The RSS and Gandhi
That’s why the Congress Party vice president said no to the Supreme Court’s suggestion to express regret for his statement that the RSS had killed Mahatma Gandhi — the greatest Indian ever born who is venerated even today as the “Father of the Nation” for spearheading the nationalist movement for independence from British rule and championing Hindu-Muslim unity.
As things stand, Rahul’s trial in the defamation suit filed by the RSS is now unavoidable. The judges were evidently keen to dispose off the case by extracting an apology. But Rahul didn’t want to close the chapter. He cleverly chose to fight it out in court so that Prime Minister Narendra Modi’s ruling Bharatiya Janata Party (BJP), which the RSS gave birth to, squirms for weeks and months during a lengthy, full-blown trial which will expose the RSS all over again.
Mahatma Gandhi’s pre-meditated murder on Jan. 30, 1948 was, by all accounts, the first act of terrorism in independent India. The killer, Nathuram Godse, was a member of the RSS and the Hindu Mahasabha, according to his own admission and evidence collected by investigators. The fanatic was tried and executed for his crime. Although the Hindu Mahasabha faded into oblivion, the RSS survived despite the stigma of having Gandhi’s blood on its hands.
Modi is a RSS member. So are all BJP chief ministers and central and state government ministers. Former BJP Prime Minister Atal Bihari Vajpayee and ex-deputy PM L. K. Advani are also RSS members. RSS represents the core of the Hindu Right known as the Sangh Parivar with offshoots like the BJP, VHP, Bajrang Dal and other Hindutva groups like the cow vigilante squads. RSS has been banned thrice by the federal government since independence. It was last outlawed in 1992 for the demolition of the Babri mosque in Ayodhya.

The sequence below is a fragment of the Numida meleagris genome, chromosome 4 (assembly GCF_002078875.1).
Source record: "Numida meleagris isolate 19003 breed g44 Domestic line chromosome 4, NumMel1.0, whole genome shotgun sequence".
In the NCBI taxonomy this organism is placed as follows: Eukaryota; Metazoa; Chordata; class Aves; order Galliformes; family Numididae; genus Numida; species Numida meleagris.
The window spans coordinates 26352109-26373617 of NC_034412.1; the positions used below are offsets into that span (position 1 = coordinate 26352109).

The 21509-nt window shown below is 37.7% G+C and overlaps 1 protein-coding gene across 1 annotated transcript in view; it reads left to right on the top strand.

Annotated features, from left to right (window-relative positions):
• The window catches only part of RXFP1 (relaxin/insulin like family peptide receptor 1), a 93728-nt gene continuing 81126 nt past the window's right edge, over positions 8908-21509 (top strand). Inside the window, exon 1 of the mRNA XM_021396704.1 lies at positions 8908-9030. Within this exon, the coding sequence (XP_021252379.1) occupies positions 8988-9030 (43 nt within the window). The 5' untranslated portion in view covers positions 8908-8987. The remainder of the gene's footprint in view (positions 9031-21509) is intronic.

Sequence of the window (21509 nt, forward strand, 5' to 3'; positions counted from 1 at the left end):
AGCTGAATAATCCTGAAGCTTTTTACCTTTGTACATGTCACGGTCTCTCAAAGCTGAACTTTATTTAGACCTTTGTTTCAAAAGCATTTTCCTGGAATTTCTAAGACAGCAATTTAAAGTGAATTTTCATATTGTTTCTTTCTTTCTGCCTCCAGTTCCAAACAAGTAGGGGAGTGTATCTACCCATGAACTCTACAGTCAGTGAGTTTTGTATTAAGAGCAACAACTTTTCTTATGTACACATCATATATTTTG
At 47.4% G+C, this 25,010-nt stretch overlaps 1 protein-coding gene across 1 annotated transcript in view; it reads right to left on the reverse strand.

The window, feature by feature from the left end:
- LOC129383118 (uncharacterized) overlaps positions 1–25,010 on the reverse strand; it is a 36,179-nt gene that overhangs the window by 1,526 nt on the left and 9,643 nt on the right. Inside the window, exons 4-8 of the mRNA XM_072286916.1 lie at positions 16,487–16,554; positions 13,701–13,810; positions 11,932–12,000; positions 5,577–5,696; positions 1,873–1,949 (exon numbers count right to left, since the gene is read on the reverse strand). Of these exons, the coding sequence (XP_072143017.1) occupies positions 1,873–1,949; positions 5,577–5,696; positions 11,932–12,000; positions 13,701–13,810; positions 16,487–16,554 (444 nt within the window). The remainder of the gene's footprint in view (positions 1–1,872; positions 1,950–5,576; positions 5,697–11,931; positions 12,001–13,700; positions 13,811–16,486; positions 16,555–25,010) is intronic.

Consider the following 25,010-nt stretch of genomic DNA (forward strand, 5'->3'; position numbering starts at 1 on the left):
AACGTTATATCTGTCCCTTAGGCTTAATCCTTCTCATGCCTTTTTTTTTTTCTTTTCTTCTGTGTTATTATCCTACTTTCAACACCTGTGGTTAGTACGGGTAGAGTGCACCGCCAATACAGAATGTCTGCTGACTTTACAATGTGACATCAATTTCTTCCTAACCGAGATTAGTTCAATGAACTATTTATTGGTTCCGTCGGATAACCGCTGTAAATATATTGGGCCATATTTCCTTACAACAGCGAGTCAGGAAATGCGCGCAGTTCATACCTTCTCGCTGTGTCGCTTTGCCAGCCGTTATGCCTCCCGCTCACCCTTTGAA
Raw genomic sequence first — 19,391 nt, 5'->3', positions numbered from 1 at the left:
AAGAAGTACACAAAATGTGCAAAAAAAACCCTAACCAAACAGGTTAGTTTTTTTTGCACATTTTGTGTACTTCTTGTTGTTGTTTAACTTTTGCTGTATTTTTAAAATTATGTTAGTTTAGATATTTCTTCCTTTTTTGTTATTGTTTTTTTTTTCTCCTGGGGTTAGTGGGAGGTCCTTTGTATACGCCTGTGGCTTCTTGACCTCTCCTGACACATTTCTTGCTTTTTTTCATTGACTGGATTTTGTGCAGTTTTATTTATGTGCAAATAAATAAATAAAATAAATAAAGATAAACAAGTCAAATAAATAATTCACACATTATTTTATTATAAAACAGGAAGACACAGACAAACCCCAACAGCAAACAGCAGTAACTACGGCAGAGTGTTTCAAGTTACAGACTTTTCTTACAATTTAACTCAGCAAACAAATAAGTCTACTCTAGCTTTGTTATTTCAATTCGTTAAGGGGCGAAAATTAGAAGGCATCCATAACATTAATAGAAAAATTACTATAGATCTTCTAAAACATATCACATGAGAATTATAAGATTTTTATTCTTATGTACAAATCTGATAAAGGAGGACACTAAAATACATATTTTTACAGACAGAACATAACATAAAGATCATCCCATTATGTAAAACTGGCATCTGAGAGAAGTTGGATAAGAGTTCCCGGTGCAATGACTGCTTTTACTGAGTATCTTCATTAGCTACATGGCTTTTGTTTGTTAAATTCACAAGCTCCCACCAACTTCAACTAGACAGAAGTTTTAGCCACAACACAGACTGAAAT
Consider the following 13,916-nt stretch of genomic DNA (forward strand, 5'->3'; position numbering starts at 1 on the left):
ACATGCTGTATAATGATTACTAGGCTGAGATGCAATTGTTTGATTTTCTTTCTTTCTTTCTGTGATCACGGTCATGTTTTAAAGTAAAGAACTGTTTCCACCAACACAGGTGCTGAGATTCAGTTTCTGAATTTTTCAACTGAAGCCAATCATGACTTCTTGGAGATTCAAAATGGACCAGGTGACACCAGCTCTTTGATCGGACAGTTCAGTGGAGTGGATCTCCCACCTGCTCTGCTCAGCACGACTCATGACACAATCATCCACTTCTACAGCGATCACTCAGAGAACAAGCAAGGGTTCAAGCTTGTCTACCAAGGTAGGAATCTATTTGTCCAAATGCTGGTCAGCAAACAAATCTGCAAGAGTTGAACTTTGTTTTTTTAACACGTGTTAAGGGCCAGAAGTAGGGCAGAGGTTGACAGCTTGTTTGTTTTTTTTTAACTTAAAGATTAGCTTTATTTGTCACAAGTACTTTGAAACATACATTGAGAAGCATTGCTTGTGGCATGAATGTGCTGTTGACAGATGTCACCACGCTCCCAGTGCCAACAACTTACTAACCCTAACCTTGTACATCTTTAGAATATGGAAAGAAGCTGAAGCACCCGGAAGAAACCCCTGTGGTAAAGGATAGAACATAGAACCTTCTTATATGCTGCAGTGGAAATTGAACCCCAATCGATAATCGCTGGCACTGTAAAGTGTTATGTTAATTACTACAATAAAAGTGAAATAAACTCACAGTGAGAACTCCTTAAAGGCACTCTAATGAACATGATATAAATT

For a long time, RSS tried to shield itself from the charge of murdering the Mahatma by quoting selectively from the Jivan Lal Kapoor Commission Report of 1969, which said that Godse had left the RSS long before he killed Gandhi, even as it noted that “RSS and militant Hindu Mahasabha leaders” created “conditions... conducive to strong anti-Gandhi activities including a kind of encouragement to those who thought that Mahatma Gandhi’s removal will bring about a millennium of Hindu Raj.”
But the fig-leaf of Godse parting ways with the RSS before killing Gandhi — which rests primarily on Godse’s own claims during his trial — has been blown off by subsequent revelations. Fresh information about Godse’s links with the RSS came to light in the 1990s. In 1994, Gopal Godse, Nathuram’s brother and a co-conspirator in Gandhi’s murder, revealed that Nathuram deliberately distanced himself from the RSS during his trial because he was anxious to protect the RSS, which had been “like a family to us.”
“Nathuram told the court that he had left the RSS,” Gopal disclosed, “only to save the RSS which was facing a lot of trouble after the murder of Gandhi. But the truth is that he never left the RSS.” Gopal’s disclosure is corroborated by Koenrad Elst, who in his 2001 book Gandhi and Godse, wrote that “Nathuram contrived to create the impression that the RSS had little to do with him, simply to avoid creating more trouble for the RSS in the difficult post-assassination months.”
Till date there is no documentary evidence of Nathuram ever surrendering his RSS membership. So the RSS’ argument that Nathuram gunned down Gandhi after leaving the RSS doesn’t hold water. The role of the RSS in Gandhi’s killing is so well established that denying it is foolhardy. The words of Sardar Vallabhabhai Patel, Congress stalwart and India’s first home minister held in high esteem by the Hindu Right, nailed the RSS long ago.
In July 1948, Patel wrote to Shyamaprosad Mukherjee, founder of Jan Sangh which later turned into the BJP: “As regards the RSS and the Hindu Mahasabha, the case relating to Gandhiji’s murder is sub judice... but our reports do confirm that, as a result of the activities of these two bodies, particularly the former, an atmosphere was created in the country in which such a ghastly tragedy became possible.”
A lot of dirty linen will soon be washed in public. I’m sure it will be a big draw — a spectacle of sorts. I wish everyone happy viewing and listening, particularly the Sangh Parivar.
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